Eve of Construction

When my brother Pau Roig introduced me to the exciting BLOCKCHAIN world, we both agreed that this revolution would clearly leave us a better world. Or at least, it would give us an interesting and refreshing alternative to things we don’t like about the traditional financial system. 

For days now, we have been discussing with him whether we are more excited or cowed by the new AI revolution. Every technology brings two opposing forces: job destruction and job creation. 

Does this AI revolution lead to a negative rate of job creation?

And in these discussions, we found thanks to Ivan Rodriguez Lopez (who always has this kind of pearls in the suitcase) an interesting article on the subject. I leave here the link (very complete article of Tom├ís Pueyo).

But I’ll stay with the last three graphs. We can reduce schematically (perhaps too reduced, to be fair), the tasks in 4 types. On one axis: manual vs. cognitive. On the other: routine vs. non-routine.

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So simplifying, and swallowing a few centuries of history in one line, we can say that the Industrial Revolution began to automate manual and repetitive/routine tasks (and we are not done with that process yet).

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Computers opened the door to the automation of cognitive processes. 

But as we have explained here in other articles, programming goes top-down, we always tell the computer what to do in each case. We create processes and computers execute them. And world productivity has increased incredibly since this has happened.

And now comes the dizzying leap: AI makes it possible to automate NON-routine and cognitive processes. We no longer tell the computer what to do in each case, it is able to learn and take decisions. And by God, sometimes it does it much better than a human. We no longer program top-down, now we let the AI solve.

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I don’t know how the world will be divided up with this new revolution or how will the wealth be distributed. I don’t know which jobs are going to disappear tomorrow, and which ones in 10 years. What should we advise our children? I don’t know. 

Surely, those jobs that require more human hours than those we are doing will grow, for example, in the health sector. Even if we equip doctors with AI to diagnose and prescribe, if instead of 3 minutes per patient we give them half an hour, the result will be better. We need more human hours in healthcare. And that’s worth investing in.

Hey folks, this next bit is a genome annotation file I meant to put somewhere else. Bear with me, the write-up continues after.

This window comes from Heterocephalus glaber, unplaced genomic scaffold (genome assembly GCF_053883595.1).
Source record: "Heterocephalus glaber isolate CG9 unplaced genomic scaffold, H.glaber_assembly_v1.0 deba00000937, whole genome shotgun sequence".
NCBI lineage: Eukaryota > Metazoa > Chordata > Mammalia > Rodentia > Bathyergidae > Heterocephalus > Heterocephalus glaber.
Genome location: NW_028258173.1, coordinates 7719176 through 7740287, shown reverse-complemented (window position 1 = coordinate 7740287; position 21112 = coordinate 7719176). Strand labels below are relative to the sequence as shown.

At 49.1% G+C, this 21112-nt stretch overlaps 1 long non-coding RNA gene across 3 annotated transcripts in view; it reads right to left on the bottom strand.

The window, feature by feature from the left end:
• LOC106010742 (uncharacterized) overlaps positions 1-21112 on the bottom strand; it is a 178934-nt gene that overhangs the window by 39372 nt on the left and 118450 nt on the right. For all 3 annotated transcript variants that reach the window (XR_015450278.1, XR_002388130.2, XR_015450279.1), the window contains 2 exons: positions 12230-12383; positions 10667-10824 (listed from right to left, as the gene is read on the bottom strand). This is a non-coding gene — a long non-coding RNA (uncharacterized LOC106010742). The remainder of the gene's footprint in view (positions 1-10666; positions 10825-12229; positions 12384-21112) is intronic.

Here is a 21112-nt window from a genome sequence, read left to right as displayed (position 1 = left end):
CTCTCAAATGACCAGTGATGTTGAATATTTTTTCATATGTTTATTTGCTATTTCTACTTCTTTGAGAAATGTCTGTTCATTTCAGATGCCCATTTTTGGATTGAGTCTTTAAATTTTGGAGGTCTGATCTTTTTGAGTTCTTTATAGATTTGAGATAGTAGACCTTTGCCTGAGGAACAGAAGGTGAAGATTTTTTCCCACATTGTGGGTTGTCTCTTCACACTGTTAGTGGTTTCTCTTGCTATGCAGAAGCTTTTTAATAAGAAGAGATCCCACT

But I am optimistic.

This week at MWC I saw thousands of people colliding ideas, projects and opportunities. And I remembered Toyo Ito. When I was CFO of Fira 2000 I was lucky enough to participate in the commissioning of the construction of the Gran Via tradefair where the MWC is held. I remember a huge team (15/20 architects) discussing for hours until 2/3AM the smallest details, such as the orientation of the benches in the central spine. Obsession for detail and perfection. 

One of the reasons why the MWC is a success is hidden in the details that Toyo Ito and his team (and that of Fira 2000) drew on a piece of paper more than 15 years ago. 

Well done things, require a lot of human time. AI will save us time and effort in many jobs, but don’t worry, there is still a lot of work to be done in many other areas. 

Lot of jobs will be destroyed. Some others will be created. Like my friend Marc Vila, he is now an AI trainer.

In the end, the question we should ask ourselves is: are we better professionals when we use AI?

I am.

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Barry McGuire

– But you tell me over and over and over again my friend. Ah, you don’t believe we’re on the eve of destruction.

– No, I don’t believe it my friend. We are on the eve of construction.

Yours in crypto and AI

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